Vital Beast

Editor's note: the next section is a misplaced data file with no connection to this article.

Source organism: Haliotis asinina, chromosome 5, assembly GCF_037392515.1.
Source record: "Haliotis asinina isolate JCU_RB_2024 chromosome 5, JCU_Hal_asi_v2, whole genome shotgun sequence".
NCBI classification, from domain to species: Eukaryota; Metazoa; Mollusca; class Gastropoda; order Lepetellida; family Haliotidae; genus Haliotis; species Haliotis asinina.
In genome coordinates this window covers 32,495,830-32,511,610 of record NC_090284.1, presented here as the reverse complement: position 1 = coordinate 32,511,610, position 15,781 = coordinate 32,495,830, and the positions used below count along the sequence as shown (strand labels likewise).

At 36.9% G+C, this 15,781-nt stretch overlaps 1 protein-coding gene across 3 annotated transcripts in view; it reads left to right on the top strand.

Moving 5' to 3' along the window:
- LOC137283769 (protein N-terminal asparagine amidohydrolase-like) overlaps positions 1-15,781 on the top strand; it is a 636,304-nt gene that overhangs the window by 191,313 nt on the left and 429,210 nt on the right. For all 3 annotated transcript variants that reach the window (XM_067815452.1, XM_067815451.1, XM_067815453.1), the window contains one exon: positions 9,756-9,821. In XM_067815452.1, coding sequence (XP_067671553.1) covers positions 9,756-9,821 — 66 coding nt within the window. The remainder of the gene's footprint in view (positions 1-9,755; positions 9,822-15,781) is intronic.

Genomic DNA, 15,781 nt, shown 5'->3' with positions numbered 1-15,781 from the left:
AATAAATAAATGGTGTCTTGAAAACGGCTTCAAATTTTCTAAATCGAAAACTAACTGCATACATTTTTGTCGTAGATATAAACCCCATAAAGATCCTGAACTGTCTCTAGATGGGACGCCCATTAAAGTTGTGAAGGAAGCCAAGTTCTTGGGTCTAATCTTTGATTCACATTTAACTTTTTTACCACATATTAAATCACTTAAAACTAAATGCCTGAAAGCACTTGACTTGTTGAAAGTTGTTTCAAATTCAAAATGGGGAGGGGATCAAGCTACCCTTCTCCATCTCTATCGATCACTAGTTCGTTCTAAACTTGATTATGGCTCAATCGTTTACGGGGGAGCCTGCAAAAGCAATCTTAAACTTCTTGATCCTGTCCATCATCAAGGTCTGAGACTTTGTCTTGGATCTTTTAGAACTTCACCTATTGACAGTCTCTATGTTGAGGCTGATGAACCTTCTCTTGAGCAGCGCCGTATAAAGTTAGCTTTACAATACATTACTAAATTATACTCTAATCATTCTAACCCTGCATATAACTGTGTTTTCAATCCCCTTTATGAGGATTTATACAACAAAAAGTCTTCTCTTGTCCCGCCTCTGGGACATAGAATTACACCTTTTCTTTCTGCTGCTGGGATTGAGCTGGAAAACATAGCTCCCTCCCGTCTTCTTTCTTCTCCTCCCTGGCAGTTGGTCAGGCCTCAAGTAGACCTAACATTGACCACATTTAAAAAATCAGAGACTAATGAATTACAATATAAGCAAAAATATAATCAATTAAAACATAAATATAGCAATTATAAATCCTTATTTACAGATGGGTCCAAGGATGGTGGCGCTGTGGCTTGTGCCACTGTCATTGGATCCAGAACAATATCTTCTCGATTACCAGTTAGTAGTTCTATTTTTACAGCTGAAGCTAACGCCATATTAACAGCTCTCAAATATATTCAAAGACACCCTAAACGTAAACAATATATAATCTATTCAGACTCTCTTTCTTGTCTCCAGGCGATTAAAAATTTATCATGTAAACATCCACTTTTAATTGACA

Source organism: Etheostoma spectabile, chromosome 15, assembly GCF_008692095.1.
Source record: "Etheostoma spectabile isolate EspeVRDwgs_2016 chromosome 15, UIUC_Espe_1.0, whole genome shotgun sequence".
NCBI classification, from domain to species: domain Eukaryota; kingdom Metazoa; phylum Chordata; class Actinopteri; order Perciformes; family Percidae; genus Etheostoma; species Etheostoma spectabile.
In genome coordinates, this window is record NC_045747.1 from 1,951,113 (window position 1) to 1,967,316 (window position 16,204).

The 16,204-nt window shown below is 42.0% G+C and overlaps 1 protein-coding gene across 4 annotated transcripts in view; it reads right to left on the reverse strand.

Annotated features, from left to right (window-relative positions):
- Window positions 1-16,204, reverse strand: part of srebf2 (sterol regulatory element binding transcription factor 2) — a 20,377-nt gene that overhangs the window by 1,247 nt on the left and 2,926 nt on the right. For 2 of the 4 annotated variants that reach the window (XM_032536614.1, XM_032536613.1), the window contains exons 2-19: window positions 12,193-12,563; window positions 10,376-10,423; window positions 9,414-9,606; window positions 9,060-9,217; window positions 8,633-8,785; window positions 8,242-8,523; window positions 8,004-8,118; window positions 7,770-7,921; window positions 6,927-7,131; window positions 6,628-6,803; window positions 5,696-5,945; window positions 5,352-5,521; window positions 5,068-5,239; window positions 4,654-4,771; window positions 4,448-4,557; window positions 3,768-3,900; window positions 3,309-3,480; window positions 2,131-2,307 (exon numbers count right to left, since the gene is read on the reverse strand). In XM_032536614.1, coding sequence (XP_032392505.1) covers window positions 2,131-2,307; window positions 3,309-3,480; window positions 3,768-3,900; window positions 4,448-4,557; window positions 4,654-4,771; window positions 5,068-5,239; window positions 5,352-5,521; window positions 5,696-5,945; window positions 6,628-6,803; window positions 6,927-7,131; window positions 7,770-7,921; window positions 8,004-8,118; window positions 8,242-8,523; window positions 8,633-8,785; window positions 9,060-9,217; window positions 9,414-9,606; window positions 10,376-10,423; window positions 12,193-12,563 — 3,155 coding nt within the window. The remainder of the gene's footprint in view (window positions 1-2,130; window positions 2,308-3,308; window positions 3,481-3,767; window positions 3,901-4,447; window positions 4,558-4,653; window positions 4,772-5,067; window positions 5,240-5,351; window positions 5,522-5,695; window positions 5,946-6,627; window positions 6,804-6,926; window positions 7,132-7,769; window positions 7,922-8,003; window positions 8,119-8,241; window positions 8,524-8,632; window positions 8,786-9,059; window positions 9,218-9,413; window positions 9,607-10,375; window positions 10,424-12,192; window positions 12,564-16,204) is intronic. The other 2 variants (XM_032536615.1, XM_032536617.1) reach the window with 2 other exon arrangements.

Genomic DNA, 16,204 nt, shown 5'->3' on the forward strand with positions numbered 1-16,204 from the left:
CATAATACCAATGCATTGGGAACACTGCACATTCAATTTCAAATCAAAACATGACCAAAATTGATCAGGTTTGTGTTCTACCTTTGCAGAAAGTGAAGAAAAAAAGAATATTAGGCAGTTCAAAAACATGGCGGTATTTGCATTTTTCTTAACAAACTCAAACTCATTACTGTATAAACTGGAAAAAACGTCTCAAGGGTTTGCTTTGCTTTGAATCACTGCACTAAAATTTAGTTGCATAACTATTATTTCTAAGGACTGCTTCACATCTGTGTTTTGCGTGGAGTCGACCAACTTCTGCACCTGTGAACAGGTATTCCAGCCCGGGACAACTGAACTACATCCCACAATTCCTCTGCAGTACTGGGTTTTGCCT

Chip Brown is an exceptionally gifted writer. His prose is fluid, inventive, full of literary allusion and smart. In Good Morning Midnight he has turned his attention to the planned suicide of Guy Waterman, a famous mountaineer and outdoorsman, who froze himself to death one desperately frigid night in February 2000 atop a mountain in the New Hampshire wilderness. Although the book is biographical in the sense that it explores Waterman's life in toto, the central preoccupation is most definitely the motivational matrix of the choice to die made by a sixty-seven year-old man who was in relatively good health for his age and who enjoyed a rich life well worth continuing with in the eyes of those who knew and loved him. Why does a person make the choice of death? Is it a legitimate choice? What life circumstances eventuate in such a choice? How does the choice affect surviving family and friends? These are the questions Brown relentlessly wrestles with throughout his study. Along with the question of whether medical/psychiatric intervention would have made a difference in the final outcome. As a biography of a unique, multi-talented man Good Morning Midnight held my interest until the last page. I particularly liked Brown's attention to Waterman's two eldest sons who died (killed themselves?) in the Alaskan wilderness both before they were thirty years of age. The chapter devoted to middle son John Waterman, a famous climber in his own right, was absolutely riveting and marked the high point of the book in this reader's opinion. Brown posits that for Guy Waterman it was the loss of two of his three boys, and the remorse he felt about his role in their untimely demise, that ultimately drove him to consider his life not worth living. But there is so much speculation and hand wringing about motivation that after a while it became a chore to follow along with this layer of the text. I especially found Brown's concern with whether or not Waterman was clinically depressed and in need of treatment tiresome. Just because it is possible to 'treat' does not mean that we all must choose to be cured. Not everyone desires the intrusion of medical attention under all circumstances just because it is available. And not every bit of every individual's life need necessarily be understood down to every minute fragment of the psyche's intricate web of meaning and motivation. As Waterman's wife Laura wrote after the death of her husband, "Why rend the veil?" Amen! The idea that we must all live to the very last possible moment of our lives regardless of the quality of those lives is an overbearing injunction that has led to many of the problems of modern society, not the least of which is the all too pervasive, frequently gruesome hospitalization of death. Waterman led a full life and his death was thematically consonant with the overarching trajectory of that life. Although he made mistakes that came to haunt him in his later years, his choice to die at the moment he was ready to go seems a courageous act that might well be respected on its own terms rather than dissected ad nauseum by those without the fortitude to recognize that we are each and every one of us heading for the same destination and that it is the act of taking responsibility for our final station in life that quintessentially defines who we are and what we are in fact really made of. Whatever his shortcomings, Guy Waterman was made of the stuff of legend. May he rest in peace.